A non-cooperative Blu-ray player that frequently skips or won't read content may be malfunctioning because of a dirty lens. Dust and debris can work its way into your machine and obstruct the lens; removing the obstructions fixes the problem. Cleaning a dirty Blu-ray lens can be as simple as inserting a cleaning disc or as complicated as disassembling the drive; however, the process always comes with a damage risk.
Insert the cleaning disc, press "Play" and follow the onscreen instructions.
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Remove the cleaning disc and test the drive. Stop here if the drive works.
Blast the lenses with compressed air to remove debris. If possible, expose the lens and spray from a few inches away. If the drive will not expose the lens, pop open the tray and spray the compressed air alongside the entire opening.
Test the drive and stop if it works.
Wipe off the lenses with an isopropyl alcohol (91 percent or greater) damp cotton swab or cloth if the drive still won't work. Gently wipe the lenses using a cotton swab if the drive can expose the lenses. If the drive uses a tray or slot loading mechanism, wrap a clean credit card in a cotton cloth, insert the credit card into the opening and slowly drag the credit card from side to side.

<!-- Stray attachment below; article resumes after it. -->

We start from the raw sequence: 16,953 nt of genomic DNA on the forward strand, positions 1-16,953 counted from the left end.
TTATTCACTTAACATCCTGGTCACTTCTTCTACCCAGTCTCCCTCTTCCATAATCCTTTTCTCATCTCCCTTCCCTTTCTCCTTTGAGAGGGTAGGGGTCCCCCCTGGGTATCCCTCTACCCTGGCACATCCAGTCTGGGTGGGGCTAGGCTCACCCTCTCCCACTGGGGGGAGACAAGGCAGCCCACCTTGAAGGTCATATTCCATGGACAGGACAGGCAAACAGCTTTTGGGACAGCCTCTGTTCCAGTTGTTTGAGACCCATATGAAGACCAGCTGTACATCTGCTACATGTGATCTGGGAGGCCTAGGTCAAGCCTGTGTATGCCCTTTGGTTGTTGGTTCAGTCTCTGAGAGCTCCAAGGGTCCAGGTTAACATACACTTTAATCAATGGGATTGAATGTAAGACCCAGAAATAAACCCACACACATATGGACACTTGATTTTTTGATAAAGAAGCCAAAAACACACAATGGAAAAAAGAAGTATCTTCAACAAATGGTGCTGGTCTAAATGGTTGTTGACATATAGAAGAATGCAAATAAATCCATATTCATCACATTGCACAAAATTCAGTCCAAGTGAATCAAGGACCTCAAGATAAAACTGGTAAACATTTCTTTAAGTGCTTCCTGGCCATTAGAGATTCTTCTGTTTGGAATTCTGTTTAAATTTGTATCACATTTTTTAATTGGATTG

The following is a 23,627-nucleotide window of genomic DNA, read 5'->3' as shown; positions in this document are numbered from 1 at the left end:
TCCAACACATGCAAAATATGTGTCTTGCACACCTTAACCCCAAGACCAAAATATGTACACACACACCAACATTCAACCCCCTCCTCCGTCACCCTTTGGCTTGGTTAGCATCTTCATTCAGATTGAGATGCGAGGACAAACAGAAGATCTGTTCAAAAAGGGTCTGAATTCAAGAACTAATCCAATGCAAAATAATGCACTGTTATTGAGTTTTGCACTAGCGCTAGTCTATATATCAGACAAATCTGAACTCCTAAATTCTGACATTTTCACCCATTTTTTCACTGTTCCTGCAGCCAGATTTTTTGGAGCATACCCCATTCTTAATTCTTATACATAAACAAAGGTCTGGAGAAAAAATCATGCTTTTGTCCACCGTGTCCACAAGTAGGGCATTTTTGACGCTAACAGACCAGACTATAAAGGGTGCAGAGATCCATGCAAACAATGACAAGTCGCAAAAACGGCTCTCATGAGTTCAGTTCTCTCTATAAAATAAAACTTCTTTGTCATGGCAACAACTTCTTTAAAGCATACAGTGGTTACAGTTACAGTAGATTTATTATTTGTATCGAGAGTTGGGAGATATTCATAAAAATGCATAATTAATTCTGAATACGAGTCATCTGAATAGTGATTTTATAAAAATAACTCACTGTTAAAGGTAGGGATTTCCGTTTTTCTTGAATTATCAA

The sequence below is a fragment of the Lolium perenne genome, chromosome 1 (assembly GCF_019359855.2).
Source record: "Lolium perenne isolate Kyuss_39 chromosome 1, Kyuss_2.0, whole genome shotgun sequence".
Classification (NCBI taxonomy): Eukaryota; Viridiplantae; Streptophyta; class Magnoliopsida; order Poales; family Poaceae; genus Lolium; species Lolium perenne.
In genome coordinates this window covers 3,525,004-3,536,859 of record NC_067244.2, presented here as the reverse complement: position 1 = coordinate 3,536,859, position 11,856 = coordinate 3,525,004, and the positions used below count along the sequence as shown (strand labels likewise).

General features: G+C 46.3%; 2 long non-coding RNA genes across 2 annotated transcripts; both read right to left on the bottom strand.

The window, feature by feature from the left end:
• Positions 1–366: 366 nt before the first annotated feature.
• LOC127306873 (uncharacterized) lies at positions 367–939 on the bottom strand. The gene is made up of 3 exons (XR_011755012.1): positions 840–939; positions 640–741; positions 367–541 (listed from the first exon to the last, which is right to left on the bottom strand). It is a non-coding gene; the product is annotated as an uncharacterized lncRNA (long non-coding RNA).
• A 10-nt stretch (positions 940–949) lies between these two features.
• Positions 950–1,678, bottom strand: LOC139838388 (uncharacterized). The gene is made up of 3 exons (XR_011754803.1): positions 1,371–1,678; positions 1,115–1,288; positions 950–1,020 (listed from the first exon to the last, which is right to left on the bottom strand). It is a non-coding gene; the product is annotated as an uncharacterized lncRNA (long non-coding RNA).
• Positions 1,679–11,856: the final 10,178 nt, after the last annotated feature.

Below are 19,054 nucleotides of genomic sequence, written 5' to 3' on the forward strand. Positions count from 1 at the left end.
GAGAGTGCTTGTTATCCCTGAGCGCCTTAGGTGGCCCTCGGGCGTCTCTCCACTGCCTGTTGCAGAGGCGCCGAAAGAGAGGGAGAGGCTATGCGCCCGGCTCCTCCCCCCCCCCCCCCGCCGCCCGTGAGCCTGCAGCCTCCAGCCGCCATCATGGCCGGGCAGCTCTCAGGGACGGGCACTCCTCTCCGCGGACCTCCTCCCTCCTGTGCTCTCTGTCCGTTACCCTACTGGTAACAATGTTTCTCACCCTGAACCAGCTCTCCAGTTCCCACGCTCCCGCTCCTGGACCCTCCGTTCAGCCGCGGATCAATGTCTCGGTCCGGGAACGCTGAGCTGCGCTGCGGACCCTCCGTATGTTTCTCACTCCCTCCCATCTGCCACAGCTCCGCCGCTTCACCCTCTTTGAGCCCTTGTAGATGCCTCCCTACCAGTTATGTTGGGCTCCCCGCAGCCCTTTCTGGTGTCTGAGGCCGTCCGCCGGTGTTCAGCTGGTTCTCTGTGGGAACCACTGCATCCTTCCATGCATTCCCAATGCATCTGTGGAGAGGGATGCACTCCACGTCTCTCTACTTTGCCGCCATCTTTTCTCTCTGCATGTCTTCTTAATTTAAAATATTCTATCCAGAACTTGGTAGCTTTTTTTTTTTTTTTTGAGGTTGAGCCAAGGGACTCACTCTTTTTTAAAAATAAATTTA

Test the drive; if it still doesn't work, either bring the device to a repair professional or disassemble it yourself to directly wipe off the lens with an isopropyl alcohol damp cotton swab.
Things You'll Need
Blu-ray laser lens cleaner disc
Compressed air canister
Cotton wipe (lint-free preferred)
Isopropyl alcohol (91 percent plus)
Try cleaning the disc with a micro-fiber cloth before you try testing the drive or player. It is safe to clean Blu-ray discs with water as long as the discs are dry before being used again.
You can clean CD and DVD devices using the same methods for Blu-ray devices. If the Blu-ray lens is dirty the device may still read DVDs and vice versa. The major difference between the two is that Blu-ray players feature two lenses instead of one.
You can avoid debris build-up inside a Blu-ray device by keeping your discs clean.
Disassembling the drive and directly cleaning the lens is the most likely method to work; however, it's the most likely to break the drive as well. Do not attempt it unless you are experienced with computer or electronic repair. You can scratch and ruin the lens if you apply too much pressure with a cotton swab or cloth. Cotton cleaning tools can leave lint behind and make the situation worse.
Do not under any circumstances use water to clean the lens. Instead, use isopropyl alcohol. Isopropyl alcohol doesn't conduct electricity, so it won't cause a short if it ends up on sensitive drive hardware.